Rough Theory

Theory In The Rough

Some Lesser-Known Benefits of Higher Education

I just dropped my son off at his childcare centre, and had a nice conversation with the woman who heads the teaching team in his room. I’m very happy with the centre and the staff – not least because they’ve dealt extremely well my son’s rather… non-institutional personality, allowing him an unusual amount of flexibility to drift around within their schedules and routines. Their tolerance is paired, though, with a fair amount of bemusement, and it’s not unusual for staff to pull me aside to share stories about my son’s strange combination of politeness and intractability (I’ve overheard staff joking with one another, describing the phrase “no thank you” as “classic Lyle”). He seems to be perceived as having a positive temperament, but staff seem genuinely puzzled, given this, by his desire to go off and do his own thing – as though politeness ought to correlate with instant compliance or desire for conformity… Thus is the stuff of parent-teacher conferences made…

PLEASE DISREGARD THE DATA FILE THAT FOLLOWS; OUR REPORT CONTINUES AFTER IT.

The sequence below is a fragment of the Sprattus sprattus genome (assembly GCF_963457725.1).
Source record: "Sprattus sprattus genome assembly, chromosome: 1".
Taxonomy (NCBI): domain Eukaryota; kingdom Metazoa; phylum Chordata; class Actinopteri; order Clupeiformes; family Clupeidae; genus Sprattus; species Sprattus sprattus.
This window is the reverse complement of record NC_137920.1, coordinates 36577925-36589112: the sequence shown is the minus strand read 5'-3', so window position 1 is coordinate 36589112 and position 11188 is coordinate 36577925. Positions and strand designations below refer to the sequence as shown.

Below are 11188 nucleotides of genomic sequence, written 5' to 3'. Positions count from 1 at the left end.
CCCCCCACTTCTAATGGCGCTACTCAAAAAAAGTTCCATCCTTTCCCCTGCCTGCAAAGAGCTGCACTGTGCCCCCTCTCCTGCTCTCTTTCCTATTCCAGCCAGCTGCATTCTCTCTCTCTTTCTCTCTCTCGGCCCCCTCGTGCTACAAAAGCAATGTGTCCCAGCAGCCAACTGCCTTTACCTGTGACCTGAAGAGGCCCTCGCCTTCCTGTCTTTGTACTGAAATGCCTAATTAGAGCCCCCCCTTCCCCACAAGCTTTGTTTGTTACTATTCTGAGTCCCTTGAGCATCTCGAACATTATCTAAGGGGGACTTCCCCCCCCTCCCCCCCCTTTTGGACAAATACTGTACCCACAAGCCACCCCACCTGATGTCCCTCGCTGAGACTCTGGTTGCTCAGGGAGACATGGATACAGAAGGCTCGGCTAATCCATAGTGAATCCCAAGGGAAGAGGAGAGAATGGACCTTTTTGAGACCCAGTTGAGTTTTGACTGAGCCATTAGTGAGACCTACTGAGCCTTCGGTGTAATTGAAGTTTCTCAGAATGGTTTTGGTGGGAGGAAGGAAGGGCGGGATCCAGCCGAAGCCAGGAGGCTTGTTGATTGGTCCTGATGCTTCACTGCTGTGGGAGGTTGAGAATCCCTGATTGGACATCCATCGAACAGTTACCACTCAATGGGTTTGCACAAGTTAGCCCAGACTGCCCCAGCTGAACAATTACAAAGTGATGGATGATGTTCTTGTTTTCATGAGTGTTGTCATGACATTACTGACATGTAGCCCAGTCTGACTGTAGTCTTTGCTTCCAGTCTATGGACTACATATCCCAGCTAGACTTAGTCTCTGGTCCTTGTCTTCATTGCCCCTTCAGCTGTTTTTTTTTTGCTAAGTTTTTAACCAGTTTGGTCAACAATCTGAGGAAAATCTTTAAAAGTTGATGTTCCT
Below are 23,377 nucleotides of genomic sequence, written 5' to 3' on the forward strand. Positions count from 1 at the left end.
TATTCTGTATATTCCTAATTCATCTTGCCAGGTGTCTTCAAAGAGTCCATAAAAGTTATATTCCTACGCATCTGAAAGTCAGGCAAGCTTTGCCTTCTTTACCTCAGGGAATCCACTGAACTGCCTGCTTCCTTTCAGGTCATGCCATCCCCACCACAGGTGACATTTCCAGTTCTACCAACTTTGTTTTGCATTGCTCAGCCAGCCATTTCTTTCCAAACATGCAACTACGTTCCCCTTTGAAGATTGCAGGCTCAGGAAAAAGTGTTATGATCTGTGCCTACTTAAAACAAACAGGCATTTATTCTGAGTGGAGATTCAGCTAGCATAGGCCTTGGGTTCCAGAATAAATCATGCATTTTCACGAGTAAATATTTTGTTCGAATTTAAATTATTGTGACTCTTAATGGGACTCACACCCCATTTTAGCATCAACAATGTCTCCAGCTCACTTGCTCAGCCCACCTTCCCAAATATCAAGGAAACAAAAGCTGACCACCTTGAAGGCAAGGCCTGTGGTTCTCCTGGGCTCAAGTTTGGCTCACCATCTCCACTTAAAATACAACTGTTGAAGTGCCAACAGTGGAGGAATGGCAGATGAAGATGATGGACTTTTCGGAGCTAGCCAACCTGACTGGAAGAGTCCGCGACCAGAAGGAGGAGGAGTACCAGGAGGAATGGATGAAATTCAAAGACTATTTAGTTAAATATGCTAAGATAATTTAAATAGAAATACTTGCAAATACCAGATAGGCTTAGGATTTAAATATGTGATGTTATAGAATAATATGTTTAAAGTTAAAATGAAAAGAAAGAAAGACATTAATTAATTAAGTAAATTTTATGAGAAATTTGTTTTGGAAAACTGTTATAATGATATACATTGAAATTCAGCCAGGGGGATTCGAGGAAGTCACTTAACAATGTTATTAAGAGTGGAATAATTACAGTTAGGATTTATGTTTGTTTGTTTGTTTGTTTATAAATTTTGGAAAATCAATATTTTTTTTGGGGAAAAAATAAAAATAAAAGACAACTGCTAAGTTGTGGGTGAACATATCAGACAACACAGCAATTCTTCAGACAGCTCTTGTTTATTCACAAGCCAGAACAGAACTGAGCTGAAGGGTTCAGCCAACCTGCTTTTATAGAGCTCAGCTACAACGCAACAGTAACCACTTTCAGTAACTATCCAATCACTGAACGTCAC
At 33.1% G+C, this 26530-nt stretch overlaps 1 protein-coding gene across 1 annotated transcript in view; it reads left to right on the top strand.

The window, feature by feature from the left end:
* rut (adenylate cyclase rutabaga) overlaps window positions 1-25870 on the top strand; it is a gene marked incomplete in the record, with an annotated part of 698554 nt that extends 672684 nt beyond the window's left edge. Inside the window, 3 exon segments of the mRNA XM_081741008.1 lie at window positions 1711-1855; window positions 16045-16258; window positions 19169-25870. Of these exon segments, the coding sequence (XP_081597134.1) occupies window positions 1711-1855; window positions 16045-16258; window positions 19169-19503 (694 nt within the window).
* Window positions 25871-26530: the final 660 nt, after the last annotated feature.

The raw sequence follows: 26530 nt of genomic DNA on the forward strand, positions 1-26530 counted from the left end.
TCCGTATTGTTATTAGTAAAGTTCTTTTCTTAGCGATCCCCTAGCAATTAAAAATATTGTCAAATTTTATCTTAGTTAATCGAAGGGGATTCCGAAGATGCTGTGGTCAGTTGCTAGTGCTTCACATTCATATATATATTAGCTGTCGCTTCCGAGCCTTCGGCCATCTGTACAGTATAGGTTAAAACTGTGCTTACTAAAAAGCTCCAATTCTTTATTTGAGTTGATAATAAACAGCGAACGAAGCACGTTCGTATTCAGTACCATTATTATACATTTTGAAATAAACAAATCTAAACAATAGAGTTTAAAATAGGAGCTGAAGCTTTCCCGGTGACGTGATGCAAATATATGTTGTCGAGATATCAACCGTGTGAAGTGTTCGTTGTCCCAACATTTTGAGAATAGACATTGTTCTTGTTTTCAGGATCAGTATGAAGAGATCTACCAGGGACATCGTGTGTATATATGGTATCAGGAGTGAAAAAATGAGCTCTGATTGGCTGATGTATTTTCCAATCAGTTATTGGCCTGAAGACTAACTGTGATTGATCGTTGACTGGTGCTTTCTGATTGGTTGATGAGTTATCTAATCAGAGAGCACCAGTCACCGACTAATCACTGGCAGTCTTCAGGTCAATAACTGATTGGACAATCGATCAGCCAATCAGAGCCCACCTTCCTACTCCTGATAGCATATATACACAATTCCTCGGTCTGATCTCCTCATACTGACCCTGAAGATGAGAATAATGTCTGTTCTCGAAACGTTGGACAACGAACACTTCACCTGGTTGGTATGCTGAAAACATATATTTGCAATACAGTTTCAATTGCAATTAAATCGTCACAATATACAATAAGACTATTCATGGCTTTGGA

This morning, the familiar conversation around these things took an unexpected turn: “So… what’s your son’s sign?”

Thinking I must have misheard: “His… what?”

“His astrological sign?”

“Uh… I have no idea…”

“That’s okay – what’s his birthdate?” I provided this, and then received his sign in return. I tend to respond to this kind of thing with a sort of extreme blankness, which for me signifies that I don’t really want to get into a discussion with someone about what they’ve just said, as I’m concerned that they’d find my reaction offensive, and I don’t think the issue is important enough to justify providing offence. This blank reaction, though, is often interpreted in strange ways by other people. In this case, the interpretation, apparently, was that I was struck speechless by how impressive it should be that they should be able to deduce the sign from the birth date. They blushed, and then tried to reassure, “I know – don’t worry – I can only do this because I studied it at university. Helps me with understanding the kids’ personalities.” I’m not sure I find this reassuring…